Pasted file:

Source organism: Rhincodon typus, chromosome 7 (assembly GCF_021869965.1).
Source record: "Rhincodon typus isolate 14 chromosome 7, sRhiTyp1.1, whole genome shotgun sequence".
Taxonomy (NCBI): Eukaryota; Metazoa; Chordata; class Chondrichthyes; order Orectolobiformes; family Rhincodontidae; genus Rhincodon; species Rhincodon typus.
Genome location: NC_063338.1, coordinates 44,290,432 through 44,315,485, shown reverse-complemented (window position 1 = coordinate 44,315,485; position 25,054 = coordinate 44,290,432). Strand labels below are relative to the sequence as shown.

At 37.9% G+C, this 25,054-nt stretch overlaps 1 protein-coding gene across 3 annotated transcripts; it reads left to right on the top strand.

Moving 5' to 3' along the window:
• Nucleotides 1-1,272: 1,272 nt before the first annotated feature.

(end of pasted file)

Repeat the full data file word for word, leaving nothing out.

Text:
Source organism: Rhincodon typus, chromosome 7 (assembly GCF_021869965.1).
Source record: "Rhincodon typus isolate 14 chromosome 7, sRhiTyp1.1, whole genome shotgun sequence".
Taxonomy (NCBI): Eukaryota; Metazoa; Chordata; class Chondrichthyes; order Orectolobiformes; family Rhincodontidae; genus Rhincodon; species Rhincodon typus.
Genome location: NC_063338.1, coordinates 44,290,432 through 44,315,485, shown reverse-complemented (window position 1 = coordinate 44,315,485; position 25,054 = coordinate 44,290,432). Strand labels below are relative to the sequence as shown.

At 37.9% G+C, this 25,054-nt stretch overlaps 1 protein-coding gene across 3 annotated transcripts; it reads left to right on the top strand.

Moving 5' to 3' along the window:
• Nucleotides 1-1,272: 1,272 nt before the first annotated feature.